A gigantic metal ring has been installed in downtown Montreal

Suspended above Montreal is the city’s newest attraction, a gigantic ring of metal that seems to hover between two buildings.

The newly installed ring is a curved tube approximately 30 meters in diameter, and is the final step in a revitalization of the Esplanade Place Ville Marie.

The artwork was announced in April, but was finally put together over the weekend, giving residents and visitors their first look at the ring.

“I think it frames the avenue and the square perfectly,” a pedestrian told CTV News.

“I’m totally a fan,” a Montreal resident told CTV News. “It’s controversial, like any monument that’s just been built, but I really like it.

“I think we’ll get used to it and it’ll become something that really makes Montreal scream.”

The ring weighs 23,000 kg – a stainless steel structure that costs around $5 million, a mixture of taxpayers’ money and private money.

It was designed, says the lead architect, to show the marriage, or union, of the city’s past, present and future.

Through the ring, you can see Mount Royal, McGill University Street and downtown Montreal.

“The idea is actually to try to bring meaning with this piece that would float between two buildings that we couldn’t touch,” Claude Cormier, of Claude Cormier + Associés, said of his firm’s piece. of architecture.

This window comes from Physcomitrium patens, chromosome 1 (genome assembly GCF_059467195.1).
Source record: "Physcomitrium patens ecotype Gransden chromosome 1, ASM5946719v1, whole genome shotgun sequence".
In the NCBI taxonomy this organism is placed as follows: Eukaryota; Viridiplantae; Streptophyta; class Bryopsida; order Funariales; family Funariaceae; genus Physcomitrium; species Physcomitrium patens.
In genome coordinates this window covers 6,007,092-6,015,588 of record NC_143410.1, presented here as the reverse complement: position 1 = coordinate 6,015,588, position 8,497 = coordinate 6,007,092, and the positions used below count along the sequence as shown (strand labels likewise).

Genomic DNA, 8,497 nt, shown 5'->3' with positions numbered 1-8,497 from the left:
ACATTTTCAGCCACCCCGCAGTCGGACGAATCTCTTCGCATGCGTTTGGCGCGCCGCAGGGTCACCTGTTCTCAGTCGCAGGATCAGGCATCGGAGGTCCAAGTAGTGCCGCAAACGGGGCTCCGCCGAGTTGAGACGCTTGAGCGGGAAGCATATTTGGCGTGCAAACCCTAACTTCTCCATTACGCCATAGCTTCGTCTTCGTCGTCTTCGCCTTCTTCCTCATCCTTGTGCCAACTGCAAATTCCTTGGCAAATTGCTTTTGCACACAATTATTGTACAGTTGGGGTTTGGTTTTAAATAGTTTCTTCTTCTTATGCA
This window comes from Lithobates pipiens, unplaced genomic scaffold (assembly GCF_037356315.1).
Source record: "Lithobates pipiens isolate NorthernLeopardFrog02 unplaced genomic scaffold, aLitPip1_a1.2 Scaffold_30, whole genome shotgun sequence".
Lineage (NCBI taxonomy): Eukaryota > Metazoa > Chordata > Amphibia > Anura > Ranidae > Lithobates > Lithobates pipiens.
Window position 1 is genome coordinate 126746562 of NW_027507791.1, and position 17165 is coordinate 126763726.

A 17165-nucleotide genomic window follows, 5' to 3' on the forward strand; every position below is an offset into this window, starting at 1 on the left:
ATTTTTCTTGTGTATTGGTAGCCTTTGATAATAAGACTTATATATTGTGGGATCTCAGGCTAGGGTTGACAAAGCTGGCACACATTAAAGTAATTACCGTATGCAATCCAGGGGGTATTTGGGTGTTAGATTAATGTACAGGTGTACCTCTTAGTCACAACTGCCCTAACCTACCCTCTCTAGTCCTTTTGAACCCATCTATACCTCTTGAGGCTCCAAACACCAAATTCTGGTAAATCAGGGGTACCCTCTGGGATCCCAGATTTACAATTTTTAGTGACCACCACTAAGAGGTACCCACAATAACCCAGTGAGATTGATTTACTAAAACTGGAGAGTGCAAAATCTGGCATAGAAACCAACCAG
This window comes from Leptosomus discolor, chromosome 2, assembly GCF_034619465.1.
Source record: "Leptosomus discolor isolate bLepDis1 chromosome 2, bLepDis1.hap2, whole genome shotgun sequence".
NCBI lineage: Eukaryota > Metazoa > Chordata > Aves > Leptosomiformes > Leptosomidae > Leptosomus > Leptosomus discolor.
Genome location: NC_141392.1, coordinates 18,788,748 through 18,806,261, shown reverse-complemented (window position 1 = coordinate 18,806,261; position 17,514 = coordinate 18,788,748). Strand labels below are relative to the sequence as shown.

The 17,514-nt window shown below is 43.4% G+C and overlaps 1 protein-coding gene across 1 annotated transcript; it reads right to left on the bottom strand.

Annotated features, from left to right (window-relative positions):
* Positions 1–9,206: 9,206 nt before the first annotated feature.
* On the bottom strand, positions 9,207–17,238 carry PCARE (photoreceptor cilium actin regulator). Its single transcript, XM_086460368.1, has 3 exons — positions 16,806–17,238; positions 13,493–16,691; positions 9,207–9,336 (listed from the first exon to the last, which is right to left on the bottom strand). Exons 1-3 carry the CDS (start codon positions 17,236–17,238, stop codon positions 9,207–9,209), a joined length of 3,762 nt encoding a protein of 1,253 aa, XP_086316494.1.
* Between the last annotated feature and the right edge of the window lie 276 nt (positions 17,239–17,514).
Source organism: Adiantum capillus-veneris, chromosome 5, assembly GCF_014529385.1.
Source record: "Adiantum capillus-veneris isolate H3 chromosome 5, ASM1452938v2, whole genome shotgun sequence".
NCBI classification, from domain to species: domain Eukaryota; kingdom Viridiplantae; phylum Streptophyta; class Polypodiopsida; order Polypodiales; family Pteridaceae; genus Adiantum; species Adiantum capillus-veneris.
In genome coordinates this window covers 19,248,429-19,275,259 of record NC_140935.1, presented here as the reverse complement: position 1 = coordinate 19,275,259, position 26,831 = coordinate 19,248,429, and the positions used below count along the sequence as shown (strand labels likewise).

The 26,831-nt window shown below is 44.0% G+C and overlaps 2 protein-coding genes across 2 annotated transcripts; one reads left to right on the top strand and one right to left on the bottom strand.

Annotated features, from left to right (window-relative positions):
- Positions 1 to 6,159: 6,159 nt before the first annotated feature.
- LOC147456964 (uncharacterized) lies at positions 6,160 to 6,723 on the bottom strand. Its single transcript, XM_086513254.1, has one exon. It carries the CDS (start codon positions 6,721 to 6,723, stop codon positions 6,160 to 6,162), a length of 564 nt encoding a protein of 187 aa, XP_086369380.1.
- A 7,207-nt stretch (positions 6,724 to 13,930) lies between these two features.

The job is not completely finished, but since the ring was hoisted on Saturday, it has seemed like a blank canvas for visitors looking up. When complete, it will emit a soft light and be illuminated in a celebration that has yet to be announced.

For some, it’s perfectly Montreal, with one resident saying it reminded them of a bagel.

Another resident wearing a McGill sweatshirt said the ring made him think of bigger thoughts.

“There’s also the element of a cycle, because it’s a circle, it makes us think more about sustainability, see the city in a different way,” she told CTV News.

For others, it’s a huge waste of money.

But historically, new monuments have always aroused controversy. When the Eiffel Tower opened in 1889, there was a protest on behalf of despised French taste against the monstrous and unnecessary monument.

And in Chicago, a shiny, curved shape affectionately dubbed “The Bean” was mocked by critics when it was first installed in 2006.

“I’m originally from Chicago,” a man visiting Montreal told CTV News as he stopped to admire the ring. “Yeah, people hated that, and now that’s the main point.”

That’s what designers and city officials hope will happen with this ring: that it becomes valuable to the city.

“I think it captures everything Montreal has to offer — it’s like a lens,” a resident told CTV News. “You see us through this lens, we see Montreal through this lens.

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